Inheritance tax allowances, reliefs, exclusions and exemptions
Inheritance tax is primarily a charge made on your assets at the time of your death. However, in addition:
- If you make gifts in the 7 years up to your death, these may also incur an inheritance act charge.
- If you give an asset away(such as your house) but still use it, inheritance tax may also be due (see ‘Gifts with a reservation of benefit‘).
Not all gifts will result in an inheritance tax charge as there are various allowances that can be used.
There is NO inheritance tax payable between spouses in Great Britain however, unmarried partners are not given the same benefit. The inheritance tax burden will always have to be calculated when passing your estate down to your children or other beneficiaries.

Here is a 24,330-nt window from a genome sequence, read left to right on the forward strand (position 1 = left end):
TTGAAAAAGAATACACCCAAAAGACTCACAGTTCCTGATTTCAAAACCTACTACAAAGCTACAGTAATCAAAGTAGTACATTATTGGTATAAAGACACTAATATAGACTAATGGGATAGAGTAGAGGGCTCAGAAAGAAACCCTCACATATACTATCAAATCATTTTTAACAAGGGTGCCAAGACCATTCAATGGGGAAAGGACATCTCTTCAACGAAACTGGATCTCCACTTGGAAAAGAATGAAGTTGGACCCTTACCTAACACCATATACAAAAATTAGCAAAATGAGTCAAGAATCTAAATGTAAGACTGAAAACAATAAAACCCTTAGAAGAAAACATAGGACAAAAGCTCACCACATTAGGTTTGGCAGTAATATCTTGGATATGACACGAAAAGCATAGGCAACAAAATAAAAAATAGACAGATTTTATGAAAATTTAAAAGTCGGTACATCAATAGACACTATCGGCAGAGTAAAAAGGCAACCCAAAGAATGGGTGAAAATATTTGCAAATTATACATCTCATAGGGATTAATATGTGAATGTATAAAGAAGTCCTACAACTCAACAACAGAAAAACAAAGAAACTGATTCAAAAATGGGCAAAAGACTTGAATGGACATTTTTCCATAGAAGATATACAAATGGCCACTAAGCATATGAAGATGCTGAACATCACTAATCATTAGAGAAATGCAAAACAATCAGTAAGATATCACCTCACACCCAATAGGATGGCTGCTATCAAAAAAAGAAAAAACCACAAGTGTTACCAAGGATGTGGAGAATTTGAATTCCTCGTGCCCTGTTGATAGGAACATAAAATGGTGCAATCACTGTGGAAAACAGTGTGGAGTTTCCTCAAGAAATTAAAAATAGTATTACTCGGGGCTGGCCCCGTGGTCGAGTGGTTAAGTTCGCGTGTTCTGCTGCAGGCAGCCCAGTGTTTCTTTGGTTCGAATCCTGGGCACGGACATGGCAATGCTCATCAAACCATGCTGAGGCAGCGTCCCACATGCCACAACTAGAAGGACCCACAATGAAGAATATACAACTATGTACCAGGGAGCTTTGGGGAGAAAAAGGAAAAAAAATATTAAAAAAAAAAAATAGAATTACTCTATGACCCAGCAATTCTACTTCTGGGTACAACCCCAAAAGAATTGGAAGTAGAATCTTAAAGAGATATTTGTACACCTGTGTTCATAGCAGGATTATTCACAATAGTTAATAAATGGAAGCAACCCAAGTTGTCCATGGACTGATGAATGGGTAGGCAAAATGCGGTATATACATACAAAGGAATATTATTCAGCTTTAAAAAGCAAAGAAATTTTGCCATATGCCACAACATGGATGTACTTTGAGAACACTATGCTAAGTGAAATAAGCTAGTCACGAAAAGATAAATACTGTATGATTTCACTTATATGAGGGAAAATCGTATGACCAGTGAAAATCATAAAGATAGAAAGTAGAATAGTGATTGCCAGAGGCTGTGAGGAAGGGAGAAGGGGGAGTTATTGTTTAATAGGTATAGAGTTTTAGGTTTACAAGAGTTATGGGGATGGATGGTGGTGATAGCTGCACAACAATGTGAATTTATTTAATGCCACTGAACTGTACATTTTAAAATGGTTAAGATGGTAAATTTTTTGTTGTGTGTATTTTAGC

Inheritance tax allowances
The main inheritance tax allowance is £325,000 – this is called the ‘nil-rate band’. No inheritance tax is payable on assets you own at the time of your death up to this value. This rate will be in force until at least 5 April 2022.
In addition, you have a ‘Residence Nil Rate Band’ (RNRB). This can be used where you give property in your Will to a direct descendant (for example, a child or grandchild).
Currently, the RNRB is £175,000 (2020/21 tax year).
Each person, therefore, has an allowance of up to £475,000 on which they will pay no inheritance tax (depending on how much of the RNRB they are able to use).
Inheritance tax is charged at 40% on anything over this amount.